This is why we’ve created a mutual action plan template in Qwilr. You can customize this template using your company branding and styles as well as any boilerplate copy that should be included in any plan (like example, terms and conditions or contract language).

By creating your plan in Qwilr’s web-based platform, your buyer can interact and revisit the same link over and over and see a history of what you’ve discussed without needing to find an email and attachment.

Our template features integrations with the most popular CRMs (like Salesforce and Hubspot), so your sales team can save time when creating their plans. Key customer data can be seamlessly imported into the plan so sellers can focus on other tasks and ensure key dates and milestones are outlined to keep the deal on track.

Starting from a template and automating the import of key data can create streamlined workflows, saving hours better spent meeting with customers and advancing deals.

Looking to introduce a Mutual Action Plan into your sales process? Get started with Qwilr’s Mutual Action Plan template.


What is the main purpose of a mutual action plan?

The main purpose of a mutual action plan is to drive collaboration between key decision-makers on the buying team and the sales and operations teams. This plan allows for both parties to collaborate to close the best deal for both parties efficiently.

What are other names for a mutual action plan?

Mutual action plans may also be called joint execution plans, mutual success plans, or even close plans.

“When MAP's are introduced into a process with an already active buying committee, I'm yet to see it NOT become a powerful tool for aligning on the close plan and being a positive indicator the deal will close. Focus on developing a process that gets you access and alignment to your buying team. Your investment in MAP's will really start to pay off.”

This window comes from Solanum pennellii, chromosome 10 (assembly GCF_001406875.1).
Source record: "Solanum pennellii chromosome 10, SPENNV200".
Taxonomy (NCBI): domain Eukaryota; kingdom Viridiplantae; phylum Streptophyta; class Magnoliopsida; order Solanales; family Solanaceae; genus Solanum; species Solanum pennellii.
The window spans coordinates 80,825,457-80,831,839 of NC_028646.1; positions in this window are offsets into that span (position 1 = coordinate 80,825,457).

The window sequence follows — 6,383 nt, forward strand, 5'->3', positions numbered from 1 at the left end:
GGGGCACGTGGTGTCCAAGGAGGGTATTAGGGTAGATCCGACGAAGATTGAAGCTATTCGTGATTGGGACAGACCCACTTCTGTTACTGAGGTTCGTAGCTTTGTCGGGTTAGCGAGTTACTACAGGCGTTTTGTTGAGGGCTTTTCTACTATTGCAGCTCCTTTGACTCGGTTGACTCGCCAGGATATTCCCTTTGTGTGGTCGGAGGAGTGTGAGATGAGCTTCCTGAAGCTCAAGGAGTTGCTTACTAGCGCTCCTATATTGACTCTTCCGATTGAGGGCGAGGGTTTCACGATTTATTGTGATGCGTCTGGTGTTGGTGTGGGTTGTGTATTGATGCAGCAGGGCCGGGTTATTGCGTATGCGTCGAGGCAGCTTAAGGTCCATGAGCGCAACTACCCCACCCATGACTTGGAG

Adam Baker, the Founder & CEO of Dealpad

Getting to close, together

Sales is a team effort. Whether you’re working with your sales leader, fellow account executives, or even operational professionals on your team, you rarely sell a deal alone.

When using a mutual action plan, you’re adding your potential customers to the team and working together to streamline both the sales process and the buyer’s journey. This type of sale can be very appealing to b2b buyers who are tired of being pitched at and sold to.

By working together to define success criteria early, you’re removing roadblocks and setting yourself up for sales success. But you, have to get your MAP integrated into your sales process at the right time. Ready to get started? Grab a 14-day free trial and start using our Mutual Action Plan Template in minutes.

About the author

Marissa Taffer, Founder & President of M. Taffer Consulting

Marissa Taffer|Founder & President of M. Taffer Consulting

Marissa Taffer is the Founder & President of M. Taffer Consulting. She brings over 15 years of sales and marketing experience across various industries to a broad range of clients.